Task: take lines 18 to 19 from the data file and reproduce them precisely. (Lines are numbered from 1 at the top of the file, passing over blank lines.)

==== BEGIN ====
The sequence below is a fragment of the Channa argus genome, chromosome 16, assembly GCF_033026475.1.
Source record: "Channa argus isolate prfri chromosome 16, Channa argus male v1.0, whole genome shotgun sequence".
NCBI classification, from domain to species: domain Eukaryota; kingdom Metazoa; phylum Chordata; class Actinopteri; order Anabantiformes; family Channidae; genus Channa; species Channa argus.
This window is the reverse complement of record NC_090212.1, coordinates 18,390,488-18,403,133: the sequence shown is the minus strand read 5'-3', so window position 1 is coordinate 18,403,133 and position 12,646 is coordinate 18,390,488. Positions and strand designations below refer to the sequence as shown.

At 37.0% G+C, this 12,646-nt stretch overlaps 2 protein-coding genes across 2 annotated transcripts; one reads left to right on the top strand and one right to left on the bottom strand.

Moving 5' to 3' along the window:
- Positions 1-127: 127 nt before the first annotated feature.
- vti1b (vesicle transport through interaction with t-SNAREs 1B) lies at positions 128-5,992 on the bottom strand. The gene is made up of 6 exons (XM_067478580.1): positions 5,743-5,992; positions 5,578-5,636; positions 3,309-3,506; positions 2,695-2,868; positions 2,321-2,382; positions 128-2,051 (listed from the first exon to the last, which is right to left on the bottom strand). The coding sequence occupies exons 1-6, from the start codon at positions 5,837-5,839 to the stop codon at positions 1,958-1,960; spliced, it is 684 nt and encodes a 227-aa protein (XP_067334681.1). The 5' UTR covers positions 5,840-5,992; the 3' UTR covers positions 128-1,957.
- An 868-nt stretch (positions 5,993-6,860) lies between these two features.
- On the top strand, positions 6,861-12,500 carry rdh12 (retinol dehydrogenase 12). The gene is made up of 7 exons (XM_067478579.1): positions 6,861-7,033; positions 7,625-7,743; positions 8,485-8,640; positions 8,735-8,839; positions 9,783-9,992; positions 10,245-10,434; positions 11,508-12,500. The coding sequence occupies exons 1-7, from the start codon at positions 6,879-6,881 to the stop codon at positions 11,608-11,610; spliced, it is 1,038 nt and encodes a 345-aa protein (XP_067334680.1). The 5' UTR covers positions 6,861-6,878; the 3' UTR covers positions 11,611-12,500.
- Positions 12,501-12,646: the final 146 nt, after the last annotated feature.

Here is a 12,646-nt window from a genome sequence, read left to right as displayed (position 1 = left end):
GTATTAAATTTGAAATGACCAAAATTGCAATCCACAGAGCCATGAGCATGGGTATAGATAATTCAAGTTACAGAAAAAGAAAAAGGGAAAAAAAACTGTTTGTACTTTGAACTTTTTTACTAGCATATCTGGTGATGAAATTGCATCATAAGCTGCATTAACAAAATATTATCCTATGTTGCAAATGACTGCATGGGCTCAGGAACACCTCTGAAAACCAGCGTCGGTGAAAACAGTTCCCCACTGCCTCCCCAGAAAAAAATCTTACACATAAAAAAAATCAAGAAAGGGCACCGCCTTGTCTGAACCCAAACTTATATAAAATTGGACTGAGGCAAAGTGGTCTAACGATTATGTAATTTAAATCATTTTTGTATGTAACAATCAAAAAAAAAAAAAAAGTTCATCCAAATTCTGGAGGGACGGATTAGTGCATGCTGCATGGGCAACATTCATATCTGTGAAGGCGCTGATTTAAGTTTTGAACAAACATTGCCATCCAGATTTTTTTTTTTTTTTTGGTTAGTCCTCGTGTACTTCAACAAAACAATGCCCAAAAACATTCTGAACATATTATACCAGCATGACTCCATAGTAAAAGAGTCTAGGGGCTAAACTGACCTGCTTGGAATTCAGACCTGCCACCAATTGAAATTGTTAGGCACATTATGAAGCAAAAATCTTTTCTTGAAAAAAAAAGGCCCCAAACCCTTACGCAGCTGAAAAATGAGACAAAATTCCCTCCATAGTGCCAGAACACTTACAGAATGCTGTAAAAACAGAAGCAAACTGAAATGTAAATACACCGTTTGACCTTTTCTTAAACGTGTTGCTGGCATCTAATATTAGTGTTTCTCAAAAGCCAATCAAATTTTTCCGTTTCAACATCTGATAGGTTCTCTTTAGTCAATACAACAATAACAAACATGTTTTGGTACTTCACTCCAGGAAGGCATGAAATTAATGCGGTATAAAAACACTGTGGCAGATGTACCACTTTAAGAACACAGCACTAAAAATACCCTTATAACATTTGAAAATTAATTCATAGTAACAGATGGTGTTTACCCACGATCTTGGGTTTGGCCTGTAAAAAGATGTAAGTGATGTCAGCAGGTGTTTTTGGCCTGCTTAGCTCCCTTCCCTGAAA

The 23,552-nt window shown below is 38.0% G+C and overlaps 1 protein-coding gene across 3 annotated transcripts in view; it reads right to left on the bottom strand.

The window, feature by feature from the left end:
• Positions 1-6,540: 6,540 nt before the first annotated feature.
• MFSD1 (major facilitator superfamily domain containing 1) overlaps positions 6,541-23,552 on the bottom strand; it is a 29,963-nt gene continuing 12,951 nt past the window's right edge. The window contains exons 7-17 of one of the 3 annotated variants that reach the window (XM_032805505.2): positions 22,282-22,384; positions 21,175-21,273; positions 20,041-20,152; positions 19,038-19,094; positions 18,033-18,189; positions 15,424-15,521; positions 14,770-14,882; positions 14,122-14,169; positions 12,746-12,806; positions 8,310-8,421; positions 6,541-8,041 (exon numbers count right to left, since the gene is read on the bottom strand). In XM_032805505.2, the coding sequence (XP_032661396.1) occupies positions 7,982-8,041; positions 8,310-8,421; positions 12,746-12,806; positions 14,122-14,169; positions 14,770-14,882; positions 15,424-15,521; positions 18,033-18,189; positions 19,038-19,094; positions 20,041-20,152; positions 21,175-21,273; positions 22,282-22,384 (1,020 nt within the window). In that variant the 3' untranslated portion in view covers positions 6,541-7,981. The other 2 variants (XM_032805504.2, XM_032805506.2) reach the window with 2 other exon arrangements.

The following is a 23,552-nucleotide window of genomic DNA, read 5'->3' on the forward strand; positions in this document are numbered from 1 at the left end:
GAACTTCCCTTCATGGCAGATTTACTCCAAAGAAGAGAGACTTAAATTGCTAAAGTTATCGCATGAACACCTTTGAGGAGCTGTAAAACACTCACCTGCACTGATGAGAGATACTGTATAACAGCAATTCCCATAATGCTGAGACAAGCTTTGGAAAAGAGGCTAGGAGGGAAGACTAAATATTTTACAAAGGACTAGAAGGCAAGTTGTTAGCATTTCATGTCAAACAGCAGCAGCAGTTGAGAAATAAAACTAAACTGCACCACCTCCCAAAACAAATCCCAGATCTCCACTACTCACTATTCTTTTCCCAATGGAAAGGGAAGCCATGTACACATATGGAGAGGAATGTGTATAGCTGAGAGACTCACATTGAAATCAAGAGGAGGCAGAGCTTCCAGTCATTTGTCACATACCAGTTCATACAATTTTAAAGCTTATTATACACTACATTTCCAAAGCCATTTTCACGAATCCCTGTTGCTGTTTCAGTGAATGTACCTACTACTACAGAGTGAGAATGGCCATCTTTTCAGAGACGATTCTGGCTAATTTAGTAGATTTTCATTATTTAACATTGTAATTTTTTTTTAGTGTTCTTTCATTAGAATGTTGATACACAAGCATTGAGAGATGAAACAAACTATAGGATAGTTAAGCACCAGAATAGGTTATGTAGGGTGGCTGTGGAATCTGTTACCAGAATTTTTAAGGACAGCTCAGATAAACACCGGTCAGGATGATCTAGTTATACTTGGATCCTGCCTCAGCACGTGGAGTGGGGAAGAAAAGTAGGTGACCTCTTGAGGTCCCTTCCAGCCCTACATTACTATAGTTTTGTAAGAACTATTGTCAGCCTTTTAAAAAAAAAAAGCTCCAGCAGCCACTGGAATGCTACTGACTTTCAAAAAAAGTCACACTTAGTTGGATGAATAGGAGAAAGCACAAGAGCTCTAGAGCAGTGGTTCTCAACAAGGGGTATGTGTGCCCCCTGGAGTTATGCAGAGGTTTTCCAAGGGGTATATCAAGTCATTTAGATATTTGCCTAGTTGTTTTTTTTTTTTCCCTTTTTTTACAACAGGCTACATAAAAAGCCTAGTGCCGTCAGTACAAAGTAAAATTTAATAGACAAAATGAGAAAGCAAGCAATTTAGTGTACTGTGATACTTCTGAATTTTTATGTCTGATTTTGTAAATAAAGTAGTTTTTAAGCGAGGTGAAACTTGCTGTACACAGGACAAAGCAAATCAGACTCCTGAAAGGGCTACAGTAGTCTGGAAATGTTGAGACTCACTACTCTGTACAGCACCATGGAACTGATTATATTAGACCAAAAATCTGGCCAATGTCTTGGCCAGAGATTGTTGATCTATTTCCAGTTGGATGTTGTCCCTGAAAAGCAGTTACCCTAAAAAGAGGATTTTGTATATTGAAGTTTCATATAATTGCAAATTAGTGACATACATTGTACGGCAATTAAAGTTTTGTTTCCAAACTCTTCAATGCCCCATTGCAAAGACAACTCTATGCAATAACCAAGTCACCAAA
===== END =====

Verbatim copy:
The following is a 23,552-nucleotide window of genomic DNA, read 5'->3' on the forward strand; positions in this document are numbered from 1 at the left end:
GAACTTCCCTTCATGGCAGATTTACTCCAAAGAAGAGAGACTTAAATTGCTAAAGTTATCGCATGAACACCTTTGAGGAGCTGTAAAACACTCACCTGCACTGATGAGAGATACTGTATAACAGCAATTCCCATAATGCTGAGACAAGCTTTGGAAAAGAGGCTAGGAGGGAAGACTAAATATTTTACAAAGGACTAGAAGGCAAGTTGTTAGCATTTCATGTCAAACAGCAGCAGCAGTTGAGAAATAAAACTAAACTGCACCACCTCCCAAAACAAATCCCAGATCTCCACTACTCACTATTCTTTTCCCAATGGAAAGGGAAGCCATGTACACATATGGAGAGGAATGTGTATAGCTGAGAGACTCACATTGAAATCAAGAGGAGGCAGAGCTTCCAGTCATTTGTCACATACCAGTTCATACAATTTTAAAGCTTATTATACACTACATTTCCAAAGCCATTTTCACGAATCCCTGTTGCTGTTTCAGTGAATGTACCTACTACTACAGAGTGAGAATGGCCATCTTTTCAGAGACGATTCTGGCTAATTTAGTAGATTTTCATTATTTAACATTGTAATTTTTTTTTAGTGTTCTTTCATTAGAATGTTGATACACAAGCATTGAGAGATGAAACAAACTATAGGATAGTTAAGCACCAGAATAGGTTATGTAGGGTGGCTGTGGAATCTGTTACCAGAATTTTTAAGGACAGCTCAGATAAACACCGGTCAGGATGATCTAGTTATACTTGGATCCTGCCTCAGCACGTGGAGTGGGGAAGAAAAGTAGGTGACCTCTTGAGGTCCCTTCCAGCCCTACATTACTATAGTTTTGTAAGAACTATTGTCAGCCTTTTAAAAAAAAAAAGCTCCAGCAGCCACTGGAATGCTACTGACTTTCAAAAAAAGTCACACTTAGTTGGATGAATAGGAGAAAGCACAAGAGCTCTAGAGCAGTGGTTCTCAACAAGGGGTATGTGTGCCCCCTGGAGTTATGCAGAGGTTTTCCAAGGGGTATATCAAGTCATTTAGATATTTGCCTAGTTGTTTTTTTTTTTTCCCTTTTTTTACAACAGGCTACATAAAAAGCCTAGTGCCGTCAGTACAAAGTAAAATTTAATAGACAAAATGAGAAAGCAAGCAATTTAGTGTACTGTGATACTTCTGAATTTTTATGTCTGATTTTGTAAATAAAGTAGTTTTTAAGCGAGGTGAAACTTGCTGTACACAGGACAAAGCAAATCAGACTCCTGAAAGGGCTACAGTAGTCTGGAAATGTTGAGACTCACTACTCTGTACAGCACCATGGAACTGATTATATTAGACCAAAAATCTGGCCAATGTCTTGGCCAGAGATTGTTGATCTATTTCCAGTTGGATGTTGTCCCTGAAAAGCAGTTACCCTAAAAAGAGGATTTTGTATATTGAAGTTTCATATAATTGCAAATTAGTGACATACATTGTACGGCAATTAAAGTTTTGTTTCCAAACTCTTCAATGCCCCATTGCAAAGACAACTCTATGCAATAACCAAGTCACCAAA